Social Gerald Carter

I’m interested in evolutionary perspectives on cooperation, communication, and cognition. This blog documents my progress on studies of vampire bat cooperation and related topics.
Natural selection should lead to social animals that can protect themselves from being socially exploited by others. They can accomplish this by targeting their cooperative investments towards individuals that are likely to (1) be genetically related, (2) provide them with immediate benefits, or (3) help them over the long-term. The last of these categories of individuals can be the hardest to predict. Furthermore, cooperative and exploitative strategies can coevolve in an evolutionary arms race: as cooperative traits improve over evolutionary time, so too do strategies for exploiting those cooperative traits. As a consequence, we might expect that social decisions about who, when, and how much to help might integrate many different kinds of social information. I’m interested in how animals make decisions about forming and maintaining cooperative relationships. Vampire bats are an excellent model for understanding such cooperation.

Female vampire bats often regurgitate food for both related and unrelated roost-mates that failed to feed. Without some kind of social enforcement, such a system could invoke an evolutionary “tragedy of the commons” because less cooperative bats would receive the same reproductive benefits without paying the same reproductive costs. I am testing if and how vampire bats actively prevent freeloading.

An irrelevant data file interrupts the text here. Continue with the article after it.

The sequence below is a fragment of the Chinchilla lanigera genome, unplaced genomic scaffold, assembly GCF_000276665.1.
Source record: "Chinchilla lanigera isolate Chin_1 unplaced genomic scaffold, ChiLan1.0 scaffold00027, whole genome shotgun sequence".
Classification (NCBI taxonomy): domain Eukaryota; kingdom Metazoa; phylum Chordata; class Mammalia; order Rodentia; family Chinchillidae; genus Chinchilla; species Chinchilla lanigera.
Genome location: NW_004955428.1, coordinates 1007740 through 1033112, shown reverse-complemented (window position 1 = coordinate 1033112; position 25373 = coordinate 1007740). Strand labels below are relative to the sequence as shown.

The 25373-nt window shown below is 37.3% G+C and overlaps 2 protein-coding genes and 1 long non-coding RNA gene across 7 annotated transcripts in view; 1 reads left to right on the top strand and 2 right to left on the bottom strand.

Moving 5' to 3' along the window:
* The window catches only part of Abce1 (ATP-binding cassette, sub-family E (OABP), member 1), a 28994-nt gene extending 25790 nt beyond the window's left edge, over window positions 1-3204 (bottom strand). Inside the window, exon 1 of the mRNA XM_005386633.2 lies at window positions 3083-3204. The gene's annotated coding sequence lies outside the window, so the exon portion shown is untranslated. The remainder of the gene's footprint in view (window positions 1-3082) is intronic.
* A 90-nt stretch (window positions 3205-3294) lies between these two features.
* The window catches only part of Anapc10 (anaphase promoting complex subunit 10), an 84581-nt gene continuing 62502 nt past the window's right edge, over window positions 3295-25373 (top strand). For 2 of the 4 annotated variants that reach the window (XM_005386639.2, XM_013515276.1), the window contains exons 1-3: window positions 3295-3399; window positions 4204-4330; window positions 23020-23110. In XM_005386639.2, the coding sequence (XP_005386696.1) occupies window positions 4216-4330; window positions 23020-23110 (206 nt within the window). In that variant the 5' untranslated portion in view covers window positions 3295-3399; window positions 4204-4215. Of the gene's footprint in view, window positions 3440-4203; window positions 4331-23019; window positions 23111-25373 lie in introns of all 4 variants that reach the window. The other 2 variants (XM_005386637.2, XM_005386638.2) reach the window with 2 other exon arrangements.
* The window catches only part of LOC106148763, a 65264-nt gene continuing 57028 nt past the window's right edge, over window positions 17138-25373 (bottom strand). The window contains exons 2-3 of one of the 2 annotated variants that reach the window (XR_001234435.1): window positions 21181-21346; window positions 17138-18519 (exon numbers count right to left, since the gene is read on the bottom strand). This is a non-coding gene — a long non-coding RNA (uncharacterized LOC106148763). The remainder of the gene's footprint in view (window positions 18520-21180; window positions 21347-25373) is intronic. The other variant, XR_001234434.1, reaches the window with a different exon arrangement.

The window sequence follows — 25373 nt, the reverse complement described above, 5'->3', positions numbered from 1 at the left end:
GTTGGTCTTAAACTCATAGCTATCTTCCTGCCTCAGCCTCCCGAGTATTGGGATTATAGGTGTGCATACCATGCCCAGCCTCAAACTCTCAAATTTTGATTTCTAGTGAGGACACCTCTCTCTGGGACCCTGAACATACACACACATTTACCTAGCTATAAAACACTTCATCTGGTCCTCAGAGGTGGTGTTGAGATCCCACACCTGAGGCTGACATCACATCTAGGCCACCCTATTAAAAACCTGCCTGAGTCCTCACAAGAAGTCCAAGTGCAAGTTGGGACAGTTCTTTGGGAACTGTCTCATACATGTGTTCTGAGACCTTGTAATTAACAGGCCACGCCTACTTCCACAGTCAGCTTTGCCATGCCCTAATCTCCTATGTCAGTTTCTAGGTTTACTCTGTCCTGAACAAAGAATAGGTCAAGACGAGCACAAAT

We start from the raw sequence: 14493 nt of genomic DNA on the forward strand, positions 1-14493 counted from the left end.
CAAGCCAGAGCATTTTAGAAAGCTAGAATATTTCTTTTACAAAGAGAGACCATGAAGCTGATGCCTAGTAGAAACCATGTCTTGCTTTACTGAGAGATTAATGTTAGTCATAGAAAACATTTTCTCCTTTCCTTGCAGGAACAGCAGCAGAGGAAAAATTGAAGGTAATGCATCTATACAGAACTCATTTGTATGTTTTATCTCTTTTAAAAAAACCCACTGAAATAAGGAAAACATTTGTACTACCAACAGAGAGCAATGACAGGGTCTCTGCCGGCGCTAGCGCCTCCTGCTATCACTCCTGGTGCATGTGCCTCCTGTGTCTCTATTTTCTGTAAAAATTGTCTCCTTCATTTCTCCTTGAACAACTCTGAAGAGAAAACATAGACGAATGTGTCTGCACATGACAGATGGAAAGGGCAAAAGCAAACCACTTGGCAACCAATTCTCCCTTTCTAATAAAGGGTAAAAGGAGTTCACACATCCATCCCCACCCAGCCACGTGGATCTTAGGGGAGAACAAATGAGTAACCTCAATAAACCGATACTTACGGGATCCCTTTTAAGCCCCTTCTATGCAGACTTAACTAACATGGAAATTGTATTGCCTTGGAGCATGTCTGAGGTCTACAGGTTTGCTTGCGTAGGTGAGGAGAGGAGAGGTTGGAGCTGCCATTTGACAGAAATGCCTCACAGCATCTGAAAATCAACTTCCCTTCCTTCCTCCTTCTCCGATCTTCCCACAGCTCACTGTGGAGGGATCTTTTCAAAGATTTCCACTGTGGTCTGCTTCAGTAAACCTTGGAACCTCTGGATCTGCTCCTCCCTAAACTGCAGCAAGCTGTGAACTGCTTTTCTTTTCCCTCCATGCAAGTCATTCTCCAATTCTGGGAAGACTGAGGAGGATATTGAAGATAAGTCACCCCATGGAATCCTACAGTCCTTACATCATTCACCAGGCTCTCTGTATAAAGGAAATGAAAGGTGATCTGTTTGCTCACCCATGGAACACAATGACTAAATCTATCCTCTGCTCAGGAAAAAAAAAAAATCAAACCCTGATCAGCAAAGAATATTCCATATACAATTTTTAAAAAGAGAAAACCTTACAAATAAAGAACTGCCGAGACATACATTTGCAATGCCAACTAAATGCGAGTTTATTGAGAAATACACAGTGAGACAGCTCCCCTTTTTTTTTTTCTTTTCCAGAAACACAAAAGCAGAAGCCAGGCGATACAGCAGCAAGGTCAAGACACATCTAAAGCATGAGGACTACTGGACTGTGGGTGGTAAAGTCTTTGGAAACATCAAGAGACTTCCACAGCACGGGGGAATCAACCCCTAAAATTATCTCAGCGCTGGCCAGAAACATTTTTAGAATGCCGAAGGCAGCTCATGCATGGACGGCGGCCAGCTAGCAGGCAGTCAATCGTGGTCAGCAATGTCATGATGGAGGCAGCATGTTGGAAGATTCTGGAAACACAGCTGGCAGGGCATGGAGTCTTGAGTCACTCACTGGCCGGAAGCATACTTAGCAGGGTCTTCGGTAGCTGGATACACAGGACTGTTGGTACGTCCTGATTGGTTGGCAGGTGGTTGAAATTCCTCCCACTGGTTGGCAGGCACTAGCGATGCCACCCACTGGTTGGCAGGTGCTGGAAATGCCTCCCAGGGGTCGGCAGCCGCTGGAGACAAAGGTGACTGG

Gerald Carter
Common vampireCommon vampire bat, Desmodus rotundus
Uwe Schmidt
Not a great photo, but hard to get color photo of food sharing. Here’s more.Regurgitated food sharing in common vampire bats, Desmodus rotundus
Uwe Schmidt
Common Vampire Bat Skull
Diphylla ecaudata -Hairy-legged vampire bat, Gerry Carter
Hairy-legged vampire bat, Diphylla ecaudata (closeup)
Hairy-legged vampire bat, Diphylla ecaudata
For a great picture of a white-winged vampire bat, see this one by Dan Riskin.
Also, see


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BATS. Megabats, Flying-foxes, Fruit bats and Microbats: Social Gerald Carter
Social Gerald Carter
BATS. Megabats, Flying-foxes, Fruit bats and Microbats
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